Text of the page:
Thanks to the 14% rally in shares of Berkshire Hathaway Inc. (NYSE:BRK.A) so far this year, CEO Warren Buffett has once again overtaken Spanish retail titan Amancio Ortega as the world’s third-richest person. All told, the Oracle of Omaha now has an eye-popping net worth of approximately $54.6 billion.
It’s only natural, then, for people to explore exactly how Buffett amassed his fortune in their efforts to even partially replicate his success. This widespread speculation, however, has resulted in oft-repeated bits of misinformation. As a result, many retail investors fall victim to persistent myths regarding Buffett’s investing style.
Here are five such misconceptions, and why they’re wrong.
Myth No. 1: Buffett hates share buybacks
In reality, Buffett only loathes poorly executed buybacks, and made as much clear in 2011 when Berkshire announced it would be willing to repurchase its shares at a price of up to 110% of book value. Of course, Buffett fans were understandably confused when that happened, considering it was the first time Buffett had declared his willingness to repurchase Berkshire’s shares since he took the helm in 1965.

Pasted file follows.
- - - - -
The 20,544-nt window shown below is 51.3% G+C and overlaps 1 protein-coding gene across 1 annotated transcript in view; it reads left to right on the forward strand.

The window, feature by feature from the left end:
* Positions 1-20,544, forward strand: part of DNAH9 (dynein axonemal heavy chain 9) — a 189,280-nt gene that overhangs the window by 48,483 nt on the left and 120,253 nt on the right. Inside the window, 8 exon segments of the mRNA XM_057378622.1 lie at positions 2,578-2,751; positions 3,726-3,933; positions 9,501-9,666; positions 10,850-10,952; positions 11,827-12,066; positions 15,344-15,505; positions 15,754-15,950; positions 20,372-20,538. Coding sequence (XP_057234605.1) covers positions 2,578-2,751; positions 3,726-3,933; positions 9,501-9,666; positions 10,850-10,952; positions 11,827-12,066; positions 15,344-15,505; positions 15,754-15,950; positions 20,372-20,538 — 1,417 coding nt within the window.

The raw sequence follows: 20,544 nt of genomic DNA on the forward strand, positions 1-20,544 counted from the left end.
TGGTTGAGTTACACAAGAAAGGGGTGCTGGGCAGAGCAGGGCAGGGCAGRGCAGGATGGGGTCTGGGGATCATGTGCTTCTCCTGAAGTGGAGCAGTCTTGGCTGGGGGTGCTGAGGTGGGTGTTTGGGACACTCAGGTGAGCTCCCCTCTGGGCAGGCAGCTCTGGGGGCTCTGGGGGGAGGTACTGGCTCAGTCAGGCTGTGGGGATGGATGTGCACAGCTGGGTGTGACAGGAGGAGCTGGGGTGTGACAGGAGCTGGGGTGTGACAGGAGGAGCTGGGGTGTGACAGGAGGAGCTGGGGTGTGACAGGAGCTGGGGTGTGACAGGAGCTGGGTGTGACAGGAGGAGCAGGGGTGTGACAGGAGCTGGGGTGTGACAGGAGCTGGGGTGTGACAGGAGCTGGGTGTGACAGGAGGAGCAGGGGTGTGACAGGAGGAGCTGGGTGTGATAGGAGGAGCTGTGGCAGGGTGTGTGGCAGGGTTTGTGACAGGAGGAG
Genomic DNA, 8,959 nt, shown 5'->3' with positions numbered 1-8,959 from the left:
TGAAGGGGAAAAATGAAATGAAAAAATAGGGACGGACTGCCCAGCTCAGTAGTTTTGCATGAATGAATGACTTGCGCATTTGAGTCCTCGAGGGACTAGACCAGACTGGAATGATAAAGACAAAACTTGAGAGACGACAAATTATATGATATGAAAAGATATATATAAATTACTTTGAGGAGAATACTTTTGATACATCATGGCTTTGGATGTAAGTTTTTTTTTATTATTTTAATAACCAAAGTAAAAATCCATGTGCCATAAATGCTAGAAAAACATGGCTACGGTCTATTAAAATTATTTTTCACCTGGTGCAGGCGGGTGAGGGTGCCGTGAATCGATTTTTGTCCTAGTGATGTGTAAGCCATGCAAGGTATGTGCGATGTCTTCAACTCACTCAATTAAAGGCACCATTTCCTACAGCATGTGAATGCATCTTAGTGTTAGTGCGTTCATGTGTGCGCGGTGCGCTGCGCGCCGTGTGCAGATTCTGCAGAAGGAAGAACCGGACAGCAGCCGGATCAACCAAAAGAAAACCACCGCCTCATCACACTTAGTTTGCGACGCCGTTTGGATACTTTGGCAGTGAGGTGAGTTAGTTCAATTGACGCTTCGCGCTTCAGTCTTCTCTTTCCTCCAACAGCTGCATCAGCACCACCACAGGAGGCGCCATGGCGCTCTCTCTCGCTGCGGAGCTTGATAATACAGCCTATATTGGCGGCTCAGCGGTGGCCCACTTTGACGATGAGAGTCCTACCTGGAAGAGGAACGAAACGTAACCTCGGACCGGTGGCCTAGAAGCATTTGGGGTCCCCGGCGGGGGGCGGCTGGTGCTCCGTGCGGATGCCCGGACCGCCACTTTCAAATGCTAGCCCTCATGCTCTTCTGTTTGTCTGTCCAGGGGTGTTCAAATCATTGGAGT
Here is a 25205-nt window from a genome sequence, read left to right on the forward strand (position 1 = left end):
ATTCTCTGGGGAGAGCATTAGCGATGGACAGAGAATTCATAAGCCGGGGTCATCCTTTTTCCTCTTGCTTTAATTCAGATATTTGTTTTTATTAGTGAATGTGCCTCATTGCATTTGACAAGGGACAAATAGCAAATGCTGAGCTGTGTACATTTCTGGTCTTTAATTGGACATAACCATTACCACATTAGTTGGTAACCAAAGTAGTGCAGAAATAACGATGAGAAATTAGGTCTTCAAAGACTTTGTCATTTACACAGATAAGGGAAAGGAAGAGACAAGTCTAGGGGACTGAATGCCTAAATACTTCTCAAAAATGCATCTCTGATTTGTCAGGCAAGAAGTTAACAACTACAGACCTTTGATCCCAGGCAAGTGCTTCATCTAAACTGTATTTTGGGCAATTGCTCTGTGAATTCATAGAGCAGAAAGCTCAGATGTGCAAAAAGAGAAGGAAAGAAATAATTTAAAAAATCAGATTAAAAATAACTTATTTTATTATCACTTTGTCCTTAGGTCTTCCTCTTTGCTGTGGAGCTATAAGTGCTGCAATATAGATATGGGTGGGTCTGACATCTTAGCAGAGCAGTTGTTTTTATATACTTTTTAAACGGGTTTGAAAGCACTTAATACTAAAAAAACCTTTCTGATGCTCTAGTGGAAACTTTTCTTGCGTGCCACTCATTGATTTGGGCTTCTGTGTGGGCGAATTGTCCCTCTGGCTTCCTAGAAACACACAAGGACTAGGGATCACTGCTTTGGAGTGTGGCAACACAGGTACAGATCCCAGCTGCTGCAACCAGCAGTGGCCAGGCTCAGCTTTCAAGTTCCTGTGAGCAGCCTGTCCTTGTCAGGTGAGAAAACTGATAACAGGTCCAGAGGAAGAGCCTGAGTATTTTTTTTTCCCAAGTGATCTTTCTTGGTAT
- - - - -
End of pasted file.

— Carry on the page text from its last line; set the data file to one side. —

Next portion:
Later in 2012, folks were even more confused when Buffett repurchased $1.2 billion of Berkhire’s Class A shares at around 116% of book value, simultaneously raising his limit to 1.2 times. So did this move signal a deterioration of Buffett’s long-standing strict criteria for identifying superior investments? Hardly.
In fact, Buffett circumvented the move when he devoted an entire page of Berkshire’s 2011 shareholder letter to explaining his stance on stock repurchases, with the following paragraph summing things up nicely:
Charlie and I favor repurchases when two conditions are met: first, a company has ample funds to take care of the operational and liquidity needs of its business; second, its stock is selling at a material discount to the company’s intrinsic business value, conservatively calculated.
Myth No. 2: Buffett only buys cheap stocks
I find this widespread assumption especially puzzling knowing Buffett himself is often quoted as saying, “It’s far better to buy a wonderful company at a fair price than a fair company at a wonderful price.”
This is exactly how Buffett built his empire and, incidentally, it also helps to reaffirm the notion held by Fool.com co-founder David Gardner that winning businesses tend to keep on winning. That’s not to say Buffett is willing to pay any price for great businesses, but if there’s anyone who knows how to weigh risk versus reward, rest assured it’s him. In the end, the overall quality of the business consistently trumps its price — and rightfully so.